Saturday 17 February 2018

Bookworm: Irish slump but Fergie tops Guardian bestseller list

Alex Ferguson
Alex Ferguson

John Boland

Only three Irish writers made it on to the Guardian list of the 100 bestsellers of 2013 – Marian Keyes in 34th place with The Mystery of Mercy Close, the late Maeve Binchy in 65th place with A week in Winter, and the all-conquering Brendan O'Carroll in 88th with Mrs Brown's Family Handbook.

The poor showing of Irish authors isn't the only thing notable about this year's list, Guardian columnist John Dugdale noting the demise of 2012's porn craze, with only one erotic novel featuring in the top 20 and with EL James's Fifty Shades trilogy nowhere to be found – except, perhaps, in the trash cans of hotel bedrooms.

Gillian Flynn is still there, though – her Gone Girl proving so enduringly popular that two years after its initial publication it secured third place, just behind Dan Brown with his most recent ill-written potboiler, Inferno.

But the real surprise was that the No 1 bestseller of the year was Alex Ferguson's My Autobiography (Incidentally, what's with the "My"? Whose else could it be?). Or am I the only person startled by the notion that 647,000 people bought the old grump's predictably score-settling tome?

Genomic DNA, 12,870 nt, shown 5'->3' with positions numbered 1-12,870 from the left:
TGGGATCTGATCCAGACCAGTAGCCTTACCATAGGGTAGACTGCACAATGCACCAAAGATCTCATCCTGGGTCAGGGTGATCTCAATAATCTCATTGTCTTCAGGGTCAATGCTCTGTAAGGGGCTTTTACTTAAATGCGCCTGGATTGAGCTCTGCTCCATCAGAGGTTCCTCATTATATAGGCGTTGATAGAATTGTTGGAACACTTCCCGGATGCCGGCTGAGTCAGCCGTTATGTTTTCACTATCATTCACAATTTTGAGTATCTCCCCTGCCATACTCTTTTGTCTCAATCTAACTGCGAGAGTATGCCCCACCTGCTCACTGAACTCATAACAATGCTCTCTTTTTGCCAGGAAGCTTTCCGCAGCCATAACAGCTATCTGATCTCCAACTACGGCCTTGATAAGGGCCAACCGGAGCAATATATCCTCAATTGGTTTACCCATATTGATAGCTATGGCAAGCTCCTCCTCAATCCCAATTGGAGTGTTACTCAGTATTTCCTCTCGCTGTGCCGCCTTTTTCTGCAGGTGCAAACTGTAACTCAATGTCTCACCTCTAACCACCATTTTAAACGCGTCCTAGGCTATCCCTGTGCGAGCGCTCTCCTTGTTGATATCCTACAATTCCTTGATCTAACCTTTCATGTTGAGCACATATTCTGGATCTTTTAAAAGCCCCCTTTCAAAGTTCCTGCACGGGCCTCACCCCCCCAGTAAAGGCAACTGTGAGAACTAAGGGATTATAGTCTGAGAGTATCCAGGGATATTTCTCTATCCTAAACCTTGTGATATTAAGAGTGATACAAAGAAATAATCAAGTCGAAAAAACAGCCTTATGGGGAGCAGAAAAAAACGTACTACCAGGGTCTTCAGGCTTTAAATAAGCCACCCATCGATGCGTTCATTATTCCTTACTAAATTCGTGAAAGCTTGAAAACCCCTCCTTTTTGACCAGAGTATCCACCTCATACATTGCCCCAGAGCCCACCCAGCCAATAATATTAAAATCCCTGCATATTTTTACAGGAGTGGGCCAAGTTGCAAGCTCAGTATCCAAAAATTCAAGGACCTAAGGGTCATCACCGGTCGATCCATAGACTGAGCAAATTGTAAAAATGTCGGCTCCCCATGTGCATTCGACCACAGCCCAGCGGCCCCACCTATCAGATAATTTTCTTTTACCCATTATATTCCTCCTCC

*****

Donal Ryan's The Spinning Heart didn't make the list and nor did his equally impressive The Thing About December, but if Sebastian Barry had his way, the latter book would outsell all others. "A magus of a writer" with "magic at his disposal" he raves in the Guardian. Indeed, Ryan's novel is not just something "to replenish the reader's heart and spruce the reader's soul", it's also "a force of nature" and "the product of a life-enhancing talent". You know, I think he quite liked it.

Writing in the Financial Times, Ryan himself cites John Steinbeck's The Grapes of Wrath as the book that changed his life. He thought it "heartbreaking and uplifting". As for his perfect reader: "My wife. I love the way she reacts to books she loves. It spurred me on to write seriously." That's nice to hear.

Irish Independent

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